As impressive as her list of accomplishments in the gym is, that’s not what’s most impressive about her. She manages this all while maintaining a full-time job, managing her son Jackson along with her husband Chris, and oh yeah, she’s currently pregnant with their second child. This is where it gets impressive…

She’s moved from being able to do all of the stuff listed above to having to do nearly a complete 180 with her workout regimen. She’s had to lower intensity, change up movements on the reg and modify pretty much every CrossFit workout she attends. That’s a very rough thing to do for someone who was pretty much doing every workout as prescribed before. No easy task at all. And she’s done it all without question. She knows this is what’s best for her and her new baby. It’s completely unselfish and a very good example of putting something or someone above yourself. 

So here’s to Jenn Adams. Thank you for your example and your leadership. You’re such an inspiration to us all!


Whenever you hear the slogan, “taste the rainbow”, you probably don’t think about eating healthy. In fact, a colorful and familiar candy probably springs to mind. However, eating the colors of the rainbow isn’t only in reference to candy. In fact, eating fruits and vegetables from the rainbow colors has a significant impact on your health. The color red symbolizes more than just love. Actually, in the science and health community, the color red is associated with health.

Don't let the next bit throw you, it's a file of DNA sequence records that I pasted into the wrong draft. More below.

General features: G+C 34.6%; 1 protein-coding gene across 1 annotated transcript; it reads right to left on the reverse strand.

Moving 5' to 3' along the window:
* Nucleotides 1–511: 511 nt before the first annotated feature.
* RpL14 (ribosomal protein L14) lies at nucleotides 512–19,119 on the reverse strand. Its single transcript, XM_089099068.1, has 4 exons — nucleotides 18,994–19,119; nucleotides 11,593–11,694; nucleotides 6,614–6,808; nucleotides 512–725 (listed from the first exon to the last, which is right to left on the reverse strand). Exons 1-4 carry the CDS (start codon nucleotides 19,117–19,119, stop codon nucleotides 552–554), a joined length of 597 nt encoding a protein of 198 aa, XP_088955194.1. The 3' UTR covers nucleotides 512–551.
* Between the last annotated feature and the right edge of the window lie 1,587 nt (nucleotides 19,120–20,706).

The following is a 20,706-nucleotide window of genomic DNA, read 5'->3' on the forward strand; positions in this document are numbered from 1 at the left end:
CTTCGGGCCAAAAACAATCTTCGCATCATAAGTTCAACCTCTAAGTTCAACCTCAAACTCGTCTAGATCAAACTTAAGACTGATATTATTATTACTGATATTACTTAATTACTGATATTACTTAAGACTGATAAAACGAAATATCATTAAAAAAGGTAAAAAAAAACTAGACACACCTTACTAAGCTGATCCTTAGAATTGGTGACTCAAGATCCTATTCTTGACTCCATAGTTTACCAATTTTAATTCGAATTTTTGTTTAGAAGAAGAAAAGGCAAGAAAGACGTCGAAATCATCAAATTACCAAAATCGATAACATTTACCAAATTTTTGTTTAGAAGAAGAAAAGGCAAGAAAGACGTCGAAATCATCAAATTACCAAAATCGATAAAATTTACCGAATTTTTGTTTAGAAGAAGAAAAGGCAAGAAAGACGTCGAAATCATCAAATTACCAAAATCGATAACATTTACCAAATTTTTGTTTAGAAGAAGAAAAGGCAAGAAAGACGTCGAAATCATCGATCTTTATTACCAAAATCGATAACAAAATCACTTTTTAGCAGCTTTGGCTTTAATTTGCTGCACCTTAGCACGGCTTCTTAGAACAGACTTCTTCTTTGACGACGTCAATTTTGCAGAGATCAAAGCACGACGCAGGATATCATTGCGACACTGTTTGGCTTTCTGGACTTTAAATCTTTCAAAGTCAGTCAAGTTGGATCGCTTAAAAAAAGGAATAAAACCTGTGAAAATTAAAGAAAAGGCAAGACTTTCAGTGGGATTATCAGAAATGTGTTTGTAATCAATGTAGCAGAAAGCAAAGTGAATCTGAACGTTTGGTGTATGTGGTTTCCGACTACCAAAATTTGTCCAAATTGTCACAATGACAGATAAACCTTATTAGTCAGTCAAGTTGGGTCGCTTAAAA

There are a numerous amount of studies that suggest eating red fruits and vegetables is beneficial for your overall health. While each color of the rainbow has its own health benefits, red carries the most impact. Red-colored fruits and vegetables fight against free radicals and cancer-causing toxins. Additionally, red fruits and veggies provide protection from stroke, high blood pressure, and high cholesterol. Arthritis sufferers and those who struggle with joint pain and mobility can find relief with the color red.

Tomatoes

Tomatoes

Tomatoes are packed with antioxidants like lycopene. Consequently, it is lycopene that gives tomatoes and other red fruits their coloring. While most nutrients from vegetables are absorbed best when raw; the lycopene in tomatoes absorbs better when cooked. Lycopene supports tissue, cardiovascular, and prostate health. In addition to these benefits, lycopene also protects against certain cancers.

Cherries

Cherries

Second, cherries provide another bountiful source of antioxidants. Thanks to their skin, cherries are high in fiber. Additionally, cherries are rich in vitamin C and potassium. Of course, you may already be aware, vitamin C is a natural immune booster. As a result, the vitamin C in cherries can protect against illness, disease, and infection. Potassium helps balance the sodium-potassium pump in the body. Cherries also promote cardiovascular health. Whether you eat cherries fresh or dried, add them to your next salad or trail mix.

Cranberries

cranberries

Next, on the list are cranberries, which are the tart cousin of the cherry. While some find the naturally tart taste of a cranberry off-putting, they offer so many benefits. They are best known for their ability to prevent ulcers in the stomach and certain cancers. In some studies, cranberries have destroyed cancer cells in the lab. Besides being a cancer-fighting fruit, cranberries also assist in digestion. They prevent the bacteria that stick to the gastric walls that ultimately form ulcers.